Thursday, March 8, 2018

Black Panther's Wakanda: a modern medievalist state

I see almost every Marvel movie in theaters within a week of its release out of habit, so it's no surprise that I caught Black Panther as well. But even all the hype about this particular release (which I was frankly a bit skeptical of, anyway) couldn't prepare me for the utter spectacle of the imagination that I had witnessed across the IMAX screen. There is, of course, so much to say about this movie as a story, as an expression of black culture, as and so on... but here, I'd prefer to write about an angle few others would be comfortable talking about. Today, in this relatively spoiler-free piece, I'll tell you what Black Panther teaches us about kingship.

The King is Dead--Long Live the King

Black Panther picks up where Captain America: Civil War left off. King T'Chaka is dead following a terrorist attack, and his son T'Challa automatically succeeds him as King of Wakanda, a fictional nation-state in sub-Saharan Africa which hides itself from the rest of the world for one reason. Wakanda is blessed by a mountain of vibranium, a near-indestructible metal with a host of other fantastical properties which make it the most prized resource in the Marvel universe. (Most notably, it's the stuff Captain America's shield is made of.)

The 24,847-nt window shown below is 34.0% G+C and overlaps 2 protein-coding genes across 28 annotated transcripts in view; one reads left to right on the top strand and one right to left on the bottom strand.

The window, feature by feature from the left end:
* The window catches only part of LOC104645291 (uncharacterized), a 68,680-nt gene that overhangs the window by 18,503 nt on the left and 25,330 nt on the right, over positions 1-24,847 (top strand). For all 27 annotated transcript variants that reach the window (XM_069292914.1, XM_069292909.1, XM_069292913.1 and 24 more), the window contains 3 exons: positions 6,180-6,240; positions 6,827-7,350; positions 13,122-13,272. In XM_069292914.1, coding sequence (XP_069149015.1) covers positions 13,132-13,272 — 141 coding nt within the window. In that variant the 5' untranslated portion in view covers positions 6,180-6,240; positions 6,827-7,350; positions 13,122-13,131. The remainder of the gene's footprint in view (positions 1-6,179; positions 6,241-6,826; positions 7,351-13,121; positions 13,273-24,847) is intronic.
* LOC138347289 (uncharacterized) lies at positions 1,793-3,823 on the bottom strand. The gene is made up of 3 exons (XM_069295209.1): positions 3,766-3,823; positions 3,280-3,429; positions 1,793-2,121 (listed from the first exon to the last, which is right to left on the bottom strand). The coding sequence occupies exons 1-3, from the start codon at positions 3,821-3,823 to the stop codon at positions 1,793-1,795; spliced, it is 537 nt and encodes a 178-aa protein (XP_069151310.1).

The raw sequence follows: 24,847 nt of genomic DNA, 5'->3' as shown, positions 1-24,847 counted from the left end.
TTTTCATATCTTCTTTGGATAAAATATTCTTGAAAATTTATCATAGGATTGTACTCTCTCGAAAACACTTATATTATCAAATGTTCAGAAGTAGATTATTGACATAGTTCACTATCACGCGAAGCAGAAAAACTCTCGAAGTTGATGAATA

The armor of the King's Champion at Windsor Castle
Well... almost automatically! T'Challa is indeed his father's heir, but the Wakandans don't respect blood as the sole criterion for kingship. By tradition, on the day of the new king's coronation, the leaders of the other four tribes are asked if they wish to challenge the new king's right to rule. Most decline out of respect, but should a challenger appear, the new king is obliged to drink a serum that strips away his superhuman strength to allow him to fight in ritual combat as an ordinary man.